needs, Microsoft believes that small business edition users can still
benefit from customized Office solutions.

Last week at Microsoft’s Office Developer Conference in Palm Springs,
Calif., the company released a new Visual Studio tool specifically for
Office integration into the .NET framework. Based on Visual
Basic for Applications (VBA), Visual Studio
Tools for the Microsoft Office isn’t confined to specific editions of
Microsoft Office and represents a renewed attempt extract more licensing
revenue from developers. In tandem with the launch on Tuesday, Microsoft
will merge the VBA site with the Office Developer Center on the Microsoft
Developer Network (MSDN), which the company claims serves as many as 3
million developers.

“What the new tools aims to do is bring Visual Studio .NET development to
solutions built on Office where Word and Excel are the user interface,” said
Robert Green, lead product manager of Visual Studio.

In the wake of slower PC sales and tightened IT budgets, the additional
licensing push certainly helps to offset the slower-growing Office
business — long perceived to be the most vital cash cow for Microsoft next
to its OS business. But previously critics have decried the new Office
bundle as an attempt by the company to empower its customers to buy into an
Microsoft architecture
in order to truly unlock the potential promised
by XML data. For example, the non-professional versions of Office will only
have pre-packaged schemas ready-made by Microsoft called “WordML” and
“SpreadsheetML” — which lets the user read and write the data as XML but
doesn’t let developers define how it is tagged. Indeed, Microsoft has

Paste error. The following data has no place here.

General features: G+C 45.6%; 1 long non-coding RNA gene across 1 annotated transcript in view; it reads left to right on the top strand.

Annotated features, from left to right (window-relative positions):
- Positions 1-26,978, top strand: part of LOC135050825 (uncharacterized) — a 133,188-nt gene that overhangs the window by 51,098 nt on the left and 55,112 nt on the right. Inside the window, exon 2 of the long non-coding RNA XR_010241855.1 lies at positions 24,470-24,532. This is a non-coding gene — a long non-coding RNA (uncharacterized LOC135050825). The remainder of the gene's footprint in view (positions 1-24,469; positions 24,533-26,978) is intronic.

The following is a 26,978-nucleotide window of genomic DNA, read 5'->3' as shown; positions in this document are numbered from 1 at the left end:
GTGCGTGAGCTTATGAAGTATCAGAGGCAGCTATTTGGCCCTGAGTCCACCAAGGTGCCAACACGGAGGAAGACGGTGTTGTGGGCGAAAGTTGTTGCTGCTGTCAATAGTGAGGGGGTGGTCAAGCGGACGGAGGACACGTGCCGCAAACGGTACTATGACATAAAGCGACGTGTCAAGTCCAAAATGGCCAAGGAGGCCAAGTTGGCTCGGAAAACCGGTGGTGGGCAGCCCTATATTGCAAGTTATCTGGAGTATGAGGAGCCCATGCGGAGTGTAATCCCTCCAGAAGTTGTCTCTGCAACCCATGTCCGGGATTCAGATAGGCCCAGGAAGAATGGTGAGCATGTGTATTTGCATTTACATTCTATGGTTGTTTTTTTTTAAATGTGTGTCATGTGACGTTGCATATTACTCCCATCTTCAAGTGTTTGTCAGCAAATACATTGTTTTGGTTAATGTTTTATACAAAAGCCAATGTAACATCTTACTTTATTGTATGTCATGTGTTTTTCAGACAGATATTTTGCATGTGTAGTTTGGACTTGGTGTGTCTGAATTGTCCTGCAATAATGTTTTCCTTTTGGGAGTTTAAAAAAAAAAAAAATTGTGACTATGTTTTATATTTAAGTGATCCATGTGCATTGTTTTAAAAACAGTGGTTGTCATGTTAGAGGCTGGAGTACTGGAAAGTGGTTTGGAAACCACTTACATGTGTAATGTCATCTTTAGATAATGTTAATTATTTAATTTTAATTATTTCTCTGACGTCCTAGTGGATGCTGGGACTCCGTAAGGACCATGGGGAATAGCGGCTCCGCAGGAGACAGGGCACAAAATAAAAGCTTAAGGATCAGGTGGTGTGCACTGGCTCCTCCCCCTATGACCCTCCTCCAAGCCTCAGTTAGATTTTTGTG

previously stated that Office 2003 represents another leg in its Web services

But even its competitors like Oracle will admit that building off of
Microsoft’s lock of the desktop software market makes for good business.
Koplowitz acknowledges that Oracle is actively looking into how its
Collaborative Suite can work better with Office 2003.

Perhaps the greatest challenge Microsoft faces with the new Office System
is increasing awareness about the latest improvements in order to achieve
the company’s stated goal of transforming the personal productivity software
into a tool for the new collaborative work environment.

“The average users use only a tiny fraction of what Office can do.
Microsoft probably hasn’t done a good job yet articulating what Office can
do beyond how it’s used today,” Skiba said.

To this end, even the Office product manager agrees.

“There are certain areas where we are trying to improve that,” Marks
said. The Microsoft exec highlighted the Office
Solutions Accelerator
as one instance where Microsoft tried to drive
awareness by adopting the desktop technology in specific tasks such as HR

“This is certainly the biggest upgrade of Office since Office 97. Anyone
still running 97 will see major improvements,” Marks added.